Personal names in French or other languages have generally been retained in their original form, unless the English version of the name is normally in use as such in English. For bibliographical references in footnotes, the original forms have been maintained. However, the use of accents in French names has been retained only for references to book titles. All other accents have been eliminated. Hyphens in French given names, such as Jean-Claude, have also been eliminated. Noble and ecclesiastical titles have been put into English. The only exception is Marquis/Marquise, instead of the less recognizable English Marquess and Marchioness. These titles are capitalized only when they precede the person's name. French Monseigneur for bishops has been translated as "Your Excellency," or "Bishop," rather than "My Lord," a more British than American usage. Other ecclesiastical forms of address have been similarly simplified to reflect modern usage.

Moslem has been used instead of Turk, since in the French of the period, the two were identified. The reason was that, particularly in North Africa, there were many ethnic Turks at work in the imperial Ottoman government. At present, the religious term Moslem for a follower of Islam is more accurate than the ethnic term Turk.

Place names have been given in modern French equivalents in those cases where they have been changed from the seventeenth century, such as modern Noyon for Noyons. In addition, the customary English spellings of certain places have been retained instead of the modern French spelling: English Marseilles for French Marseille. Hyphens used in composite names have been eliminated, such as Saint-Germain-en-Laye.

In addition to the references mentioned above in the historical introduction, the following have been cited in the footnotes:

  • André Dodin, Monsieur Vincent Raconté par son Secrétaire. Paris, 1991. (Hereinafter cited as Robineau.)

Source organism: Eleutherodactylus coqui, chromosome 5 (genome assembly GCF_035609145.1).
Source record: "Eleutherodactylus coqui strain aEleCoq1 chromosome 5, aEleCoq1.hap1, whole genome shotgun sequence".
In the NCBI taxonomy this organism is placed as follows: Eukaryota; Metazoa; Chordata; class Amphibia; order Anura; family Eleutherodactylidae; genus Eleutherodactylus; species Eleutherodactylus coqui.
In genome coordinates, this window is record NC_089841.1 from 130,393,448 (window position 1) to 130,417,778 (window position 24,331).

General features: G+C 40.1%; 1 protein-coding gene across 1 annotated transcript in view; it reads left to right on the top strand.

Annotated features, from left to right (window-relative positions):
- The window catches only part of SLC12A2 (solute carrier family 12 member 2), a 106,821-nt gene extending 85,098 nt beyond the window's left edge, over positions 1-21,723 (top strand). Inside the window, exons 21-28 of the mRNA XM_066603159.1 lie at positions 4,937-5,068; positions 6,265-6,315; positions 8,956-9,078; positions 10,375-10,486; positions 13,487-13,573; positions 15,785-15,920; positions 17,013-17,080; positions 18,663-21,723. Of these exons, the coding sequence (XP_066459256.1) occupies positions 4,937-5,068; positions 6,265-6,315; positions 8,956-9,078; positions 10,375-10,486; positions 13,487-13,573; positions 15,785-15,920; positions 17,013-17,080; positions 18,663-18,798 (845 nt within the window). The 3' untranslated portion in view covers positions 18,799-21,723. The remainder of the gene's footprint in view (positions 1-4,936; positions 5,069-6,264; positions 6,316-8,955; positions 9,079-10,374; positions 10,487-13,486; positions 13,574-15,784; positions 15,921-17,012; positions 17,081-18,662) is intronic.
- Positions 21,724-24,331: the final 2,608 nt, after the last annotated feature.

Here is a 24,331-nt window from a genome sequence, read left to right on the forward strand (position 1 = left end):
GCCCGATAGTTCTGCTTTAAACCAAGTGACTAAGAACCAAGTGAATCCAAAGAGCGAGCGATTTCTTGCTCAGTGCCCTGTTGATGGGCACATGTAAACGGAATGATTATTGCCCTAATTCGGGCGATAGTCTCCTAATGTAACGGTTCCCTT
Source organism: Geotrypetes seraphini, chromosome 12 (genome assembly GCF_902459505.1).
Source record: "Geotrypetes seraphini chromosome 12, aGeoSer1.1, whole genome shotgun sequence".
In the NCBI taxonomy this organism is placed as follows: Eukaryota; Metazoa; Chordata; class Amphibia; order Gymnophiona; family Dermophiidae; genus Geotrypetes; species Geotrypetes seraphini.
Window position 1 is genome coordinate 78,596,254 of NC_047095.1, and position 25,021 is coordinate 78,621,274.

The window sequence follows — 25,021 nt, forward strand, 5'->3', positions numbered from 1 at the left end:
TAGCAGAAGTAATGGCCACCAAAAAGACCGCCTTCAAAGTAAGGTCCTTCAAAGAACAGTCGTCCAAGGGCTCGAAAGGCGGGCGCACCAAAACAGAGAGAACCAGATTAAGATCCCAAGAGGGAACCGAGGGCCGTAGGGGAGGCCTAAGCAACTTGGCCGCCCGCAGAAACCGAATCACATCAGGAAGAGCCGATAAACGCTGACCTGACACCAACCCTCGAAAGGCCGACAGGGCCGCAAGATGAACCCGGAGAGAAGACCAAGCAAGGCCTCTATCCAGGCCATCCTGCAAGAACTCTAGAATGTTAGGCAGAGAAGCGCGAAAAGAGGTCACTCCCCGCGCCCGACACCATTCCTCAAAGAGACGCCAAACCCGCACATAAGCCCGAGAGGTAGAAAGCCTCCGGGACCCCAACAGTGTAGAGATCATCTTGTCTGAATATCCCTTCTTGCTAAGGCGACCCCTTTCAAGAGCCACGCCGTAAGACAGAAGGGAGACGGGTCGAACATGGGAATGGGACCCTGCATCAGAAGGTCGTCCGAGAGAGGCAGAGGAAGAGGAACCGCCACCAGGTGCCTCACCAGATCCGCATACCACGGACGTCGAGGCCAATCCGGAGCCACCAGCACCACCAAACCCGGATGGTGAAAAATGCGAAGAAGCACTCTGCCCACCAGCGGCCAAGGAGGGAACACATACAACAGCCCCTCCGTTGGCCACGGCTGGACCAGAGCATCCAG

• André Dodin, Saint Vincent de Paul, Correspondence, Entretiens, Documents. XV. Supplément. Paris, 1970. (Hereinafter cited as Supplement.)
  • Andé Dodin, Saint Vincent de Paul. Entretiens spirituels aux missionnaires. Paris, 1960. (Hereinafter cited as Entretiens.)
  • Annales de la Congrégation de la Mission, hereinafter cited as Annales CM.
  • Beatificationis et Canonizationis Vener. Servi Dei Vincentij a Paulo . . . Summarium. Rome, 1703. Part II: Ex processu ne pereant probationes auctoritate apostolica fabricato. (Hereinafter cited as Summarium.)
  • Lettres de S. Vincent de Paul. Edited by Jean-Baptiste Pémartin. 4 vols. Paris, 1880.

Index of Abelly: Book One at Vincentian Encyclopedia


The editor wishes to acknowledge with thanks the contributions of the following to this work. First to the late Brother William Quinn, F.S.C., whose persistence, even in ill health, brought the tedious work of translation to a conclusion. Next, to the members of the Vincentian Studies Institute and to its sponsors, the Vincentian provincial superiors in the United States. The members' quiet work of reviewing and correcting has lightened the editorial work, and the encouragement and financial support of the provincials has smoothed the way. Special thanks are also due to several Vincentian confreres in Paris: To Fathers André Dodin, Georges Baldacchino, Raymond Chalumeau, and especially Paul Henzmann, all of whom researched small details and generously offered their expert opinions. Many others contributed to clarification of obscure points of theology, history, and geography. Father Daniel Schulte, C.M., contributed greatly to the accuracy of the work through his computer analysis of the text. Thanks, too, to the helpful and faith-filled staff of New City Press.